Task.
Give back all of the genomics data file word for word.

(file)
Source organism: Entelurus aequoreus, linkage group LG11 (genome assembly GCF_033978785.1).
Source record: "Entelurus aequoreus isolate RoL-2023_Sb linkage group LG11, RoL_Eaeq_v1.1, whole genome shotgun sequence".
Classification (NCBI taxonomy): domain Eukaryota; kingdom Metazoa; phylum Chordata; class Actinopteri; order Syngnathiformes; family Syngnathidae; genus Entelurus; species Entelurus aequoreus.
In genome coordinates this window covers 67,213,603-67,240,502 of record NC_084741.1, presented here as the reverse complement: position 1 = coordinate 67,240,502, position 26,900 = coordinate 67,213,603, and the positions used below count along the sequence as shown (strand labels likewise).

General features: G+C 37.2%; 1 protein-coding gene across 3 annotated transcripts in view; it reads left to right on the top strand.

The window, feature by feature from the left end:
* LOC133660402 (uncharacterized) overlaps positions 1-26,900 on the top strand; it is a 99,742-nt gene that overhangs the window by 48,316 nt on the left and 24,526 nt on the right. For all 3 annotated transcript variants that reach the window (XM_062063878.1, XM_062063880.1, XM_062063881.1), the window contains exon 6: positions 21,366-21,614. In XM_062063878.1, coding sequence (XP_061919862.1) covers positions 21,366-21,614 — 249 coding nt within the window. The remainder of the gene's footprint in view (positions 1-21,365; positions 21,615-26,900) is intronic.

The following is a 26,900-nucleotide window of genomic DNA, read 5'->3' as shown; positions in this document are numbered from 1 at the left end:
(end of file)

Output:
Source organism: Entelurus aequoreus, linkage group LG11 (genome assembly GCF_033978785.1).
Source record: "Entelurus aequoreus isolate RoL-2023_Sb linkage group LG11, RoL_Eaeq_v1.1, whole genome shotgun sequence".
Classification (NCBI taxonomy): domain Eukaryota; kingdom Metazoa; phylum Chordata; class Actinopteri; order Syngnathiformes; family Syngnathidae; genus Entelurus; species Entelurus aequoreus.
In genome coordinates this window covers 67,213,603-67,240,502 of record NC_084741.1, presented here as the reverse complement: position 1 = coordinate 67,240,502, position 26,900 = coordinate 67,213,603, and the positions used below count along the sequence as shown (strand labels likewise).

General features: G+C 37.2%; 1 protein-coding gene across 3 annotated transcripts in view; it reads left to right on the top strand.

The window, feature by feature from the left end:
* LOC133660402 (uncharacterized) overlaps positions 1-26,900 on the top strand; it is a 99,742-nt gene that overhangs the window by 48,316 nt on the left and 24,526 nt on the right. For all 3 annotated transcript variants that reach the window (XM_062063878.1, XM_062063880.1, XM_062063881.1), the window contains exon 6: positions 21,366-21,614. In XM_062063878.1, coding sequence (XP_061919862.1) covers positions 21,366-21,614 — 249 coding nt within the window. The remainder of the gene's footprint in view (positions 1-21,365; positions 21,615-26,900) is intronic.

The following is a 26,900-nucleotide window of genomic DNA, read 5'->3' as shown; positions in this document are numbered from 1 at the left end: